Starting, and starting some more
By Nathalie Hardy
Summer, 2018 | Behind the Picket Fence
Roots to Roofs Special Section of The News-Register
I love it when friends stop by my house. Even when they ask aggressive questions like: “So, what’s with the chair on your front porch? The broken one?”
“I’m going to make something with it,” I replied. Of course, people who know me well enough to stop by without calling also know the odds of this actually happening are quite low.
“Oh, cool — what are you going to make with it?” My friend asked, humoring me.
“A planter! First, I’m going to paint it, though. Well, OK, first I’m going to finish painting the bed,” I replied, avoiding eye contact.
“The bed that’s been in your dining room for a month?” she asked, laughing, because best friends can call you out on your own nonsense.
“Whatever! It’s on my dining room table now. Because I am painting it!” I asserted. I didn’t add that we’d been eating on the couch for the last week because the painting part of the painting project has stalled.
Then, my friend eyed the plants in their hospice stage of life — all lined up on my porch next to the unused watering can — and she nodded slowly, opting to tread gently as if some kind of illness was at play.
To change the subject, I suggested we drink some wine. Of course, we’d have to drink it outside. Also, we had to walk around the driveway because the porch is covered in the horticultural hopefuls.
However, opening the bottle of wine created a new project, with a more immediate deadline. My trusty pocketknife corkscrew broke off at the base. Despite the fact there are two stores and my friend’s house is in walking distance, I was determined to open that bottle with tools I already had. Stubborn and stupid? Persistent and creative? You decide.
Either way, here is a complete list of what did not work to open it: my shoe hammering the base of the bottle, my son’s soccer cleats, a screwdriver, a hammer and pliers. We did, however, successfully decimate the cork to the point where I could push a metal straw through it and then we used my herbal tea strainer to keep the cork bits out of the wine. Turns out, I just needed some kitchen tools.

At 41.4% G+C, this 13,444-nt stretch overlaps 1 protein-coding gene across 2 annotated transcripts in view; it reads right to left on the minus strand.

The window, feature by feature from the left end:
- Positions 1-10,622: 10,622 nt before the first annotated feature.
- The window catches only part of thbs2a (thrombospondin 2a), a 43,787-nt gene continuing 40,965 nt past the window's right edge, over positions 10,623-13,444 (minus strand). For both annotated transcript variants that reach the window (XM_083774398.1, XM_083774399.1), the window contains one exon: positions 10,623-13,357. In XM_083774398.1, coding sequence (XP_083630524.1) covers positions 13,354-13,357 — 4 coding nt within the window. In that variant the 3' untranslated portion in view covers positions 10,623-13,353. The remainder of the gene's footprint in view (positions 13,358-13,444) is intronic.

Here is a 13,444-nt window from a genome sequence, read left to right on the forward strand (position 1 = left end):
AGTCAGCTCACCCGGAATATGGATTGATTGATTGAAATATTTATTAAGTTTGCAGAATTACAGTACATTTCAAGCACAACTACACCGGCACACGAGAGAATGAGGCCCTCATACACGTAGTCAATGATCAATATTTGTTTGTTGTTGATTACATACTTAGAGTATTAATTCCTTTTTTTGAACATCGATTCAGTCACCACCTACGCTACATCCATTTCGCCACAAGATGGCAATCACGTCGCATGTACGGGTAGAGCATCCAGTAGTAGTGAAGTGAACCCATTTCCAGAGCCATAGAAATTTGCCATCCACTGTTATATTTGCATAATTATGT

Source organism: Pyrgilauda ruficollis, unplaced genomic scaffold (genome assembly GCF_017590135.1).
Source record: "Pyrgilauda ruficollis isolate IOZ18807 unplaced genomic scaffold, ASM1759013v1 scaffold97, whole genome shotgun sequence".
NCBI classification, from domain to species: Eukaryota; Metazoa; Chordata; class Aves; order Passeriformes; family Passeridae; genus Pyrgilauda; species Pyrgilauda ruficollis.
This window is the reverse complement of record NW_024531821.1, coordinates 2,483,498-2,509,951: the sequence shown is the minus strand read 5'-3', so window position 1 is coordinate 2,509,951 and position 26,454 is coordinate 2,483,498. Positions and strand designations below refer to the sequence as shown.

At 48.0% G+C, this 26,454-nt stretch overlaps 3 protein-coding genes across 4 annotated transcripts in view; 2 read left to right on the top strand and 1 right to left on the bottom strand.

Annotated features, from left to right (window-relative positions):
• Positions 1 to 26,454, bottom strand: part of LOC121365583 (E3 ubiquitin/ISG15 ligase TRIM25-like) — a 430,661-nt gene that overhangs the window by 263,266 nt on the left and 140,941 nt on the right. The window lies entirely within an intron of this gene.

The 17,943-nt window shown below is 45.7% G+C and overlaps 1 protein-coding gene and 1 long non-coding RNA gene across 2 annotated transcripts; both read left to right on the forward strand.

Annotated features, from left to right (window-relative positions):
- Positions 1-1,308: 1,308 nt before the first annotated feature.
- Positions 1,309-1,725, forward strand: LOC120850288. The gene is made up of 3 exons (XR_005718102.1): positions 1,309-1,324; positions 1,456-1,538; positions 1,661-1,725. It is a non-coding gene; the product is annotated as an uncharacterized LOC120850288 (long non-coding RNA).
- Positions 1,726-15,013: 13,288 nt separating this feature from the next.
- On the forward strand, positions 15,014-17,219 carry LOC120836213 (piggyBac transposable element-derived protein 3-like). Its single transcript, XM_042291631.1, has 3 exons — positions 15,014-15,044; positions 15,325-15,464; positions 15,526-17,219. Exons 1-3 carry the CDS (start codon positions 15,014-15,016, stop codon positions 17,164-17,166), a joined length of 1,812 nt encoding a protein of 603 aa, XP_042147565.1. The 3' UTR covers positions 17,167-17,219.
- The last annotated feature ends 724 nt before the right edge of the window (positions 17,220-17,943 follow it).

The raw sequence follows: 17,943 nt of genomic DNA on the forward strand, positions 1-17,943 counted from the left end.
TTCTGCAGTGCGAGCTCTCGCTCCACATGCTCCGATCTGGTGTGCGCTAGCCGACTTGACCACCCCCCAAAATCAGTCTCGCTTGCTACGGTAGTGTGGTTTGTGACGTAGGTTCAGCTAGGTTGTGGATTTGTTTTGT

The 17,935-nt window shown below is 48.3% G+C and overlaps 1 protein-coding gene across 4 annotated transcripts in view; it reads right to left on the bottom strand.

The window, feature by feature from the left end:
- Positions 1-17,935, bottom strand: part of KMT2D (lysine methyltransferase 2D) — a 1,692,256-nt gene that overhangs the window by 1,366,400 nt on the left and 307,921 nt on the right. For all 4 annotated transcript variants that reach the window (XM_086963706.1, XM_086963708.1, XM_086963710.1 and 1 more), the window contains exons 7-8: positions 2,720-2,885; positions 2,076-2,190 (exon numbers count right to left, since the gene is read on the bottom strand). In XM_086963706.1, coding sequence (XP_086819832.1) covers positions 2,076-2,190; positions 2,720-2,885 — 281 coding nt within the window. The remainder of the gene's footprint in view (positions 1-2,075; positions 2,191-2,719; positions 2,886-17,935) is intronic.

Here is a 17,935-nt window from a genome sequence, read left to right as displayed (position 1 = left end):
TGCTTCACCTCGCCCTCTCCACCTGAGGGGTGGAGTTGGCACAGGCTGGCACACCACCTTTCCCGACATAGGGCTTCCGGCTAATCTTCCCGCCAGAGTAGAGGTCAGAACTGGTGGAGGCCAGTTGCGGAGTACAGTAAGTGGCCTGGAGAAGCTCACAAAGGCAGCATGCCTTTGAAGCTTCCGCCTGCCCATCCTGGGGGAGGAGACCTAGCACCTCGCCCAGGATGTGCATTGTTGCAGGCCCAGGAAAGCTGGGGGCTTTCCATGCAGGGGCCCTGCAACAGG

As I’ve been learning the ropes of being the solo homeowner of an awesome old house, I’ve discovered the complete game changer that is having the right tools for the job at hand.
A little willingness to be weird, and look stupid, helps, too.
Until recently, I could count on my fingers how many times I’d been in a hardware store. Now I have my own rewards card and know the employees by name at my awesome local Ace Hardware.
It started with a fence project I volunteered to help with. I brought to the table zero skills or knowledge about how to replace fence boards, along with determination and a hammer. I watched some YouTube videos, I asked friends via video on social media and I was good to go. Kind of.
After measuring the boards needing to be replaced, I called the lumber store and ordered the materials I needed. It was sort of like calling in a to-go order for dinner. I thought that’s how everyone does it. Apparently, I’m a project princess.
And then I panicked.
I called the guy at the lumber store back and asked: “What happens if I did this wrong?”
“What do you mean?”
“Like, what if I ordered the wrong boards or the wrong screws, or got the measurements wrong?” This was quite likely, since I said things like, “and the third little mark after the longer half mark, you know?”
“Nothing. Nothing happens,” he said.
And guess what? I pulled off and replaced 30 fence boards by myself that afternoon without a hitch and didn’t even break a nail. A fingernail, for clarity.
Of course, every project seems to open some sort of Pandora’s box. When I surveyed the fence after finishing it, I saw that the boards weren’t even. So, naturally, I needed to buy a saw.
I did a little research and went to see my new friends at the hardware store.
“I’d like to buy a reciprocating saw,” I said, sounding like I knew what I was talking about.
I was handed a Sawzall.
“Oh, no I need a reciprocating saw,” I repeated. My friend at Ace explained that’s what I was holding.
This was not the last time I sounded like a fool at the hardware store.
Last weekend, I decided it was time to fix the hole in my wall I’d ignored for the last seven years. It was a round hole. So I paced the aisles searching for circular drywall.
Someone asked if I needed help finding something.
“Yes, I can’t find the circular drywall?”
“I have a round hole in my wall and all I see here are square pieces of drywall….” I trailed off as I processed her facial expression. So, that’s not a thing. Now I know.
I purchased the proper materials and they are, even at the time of this writing a week later, still perched at the bottom of the stairs waiting for me to finish the job.
As I paint and start my recent projects, I’ve been listening to a book on tape called “Finish” by John Acuff.
Yes, I too, appreciate the irony. Which is why I’m reading it. Maybe this will be “The Thing” that turns me into a finisher. We’ll see. I’ll keep you posted, Friend.
You might be thinking this tendency is why I’m doing all this solo, and I get that, because I drive even my own self crazy. But, on the upside, it’s more time to start ... I mean finish, new projects.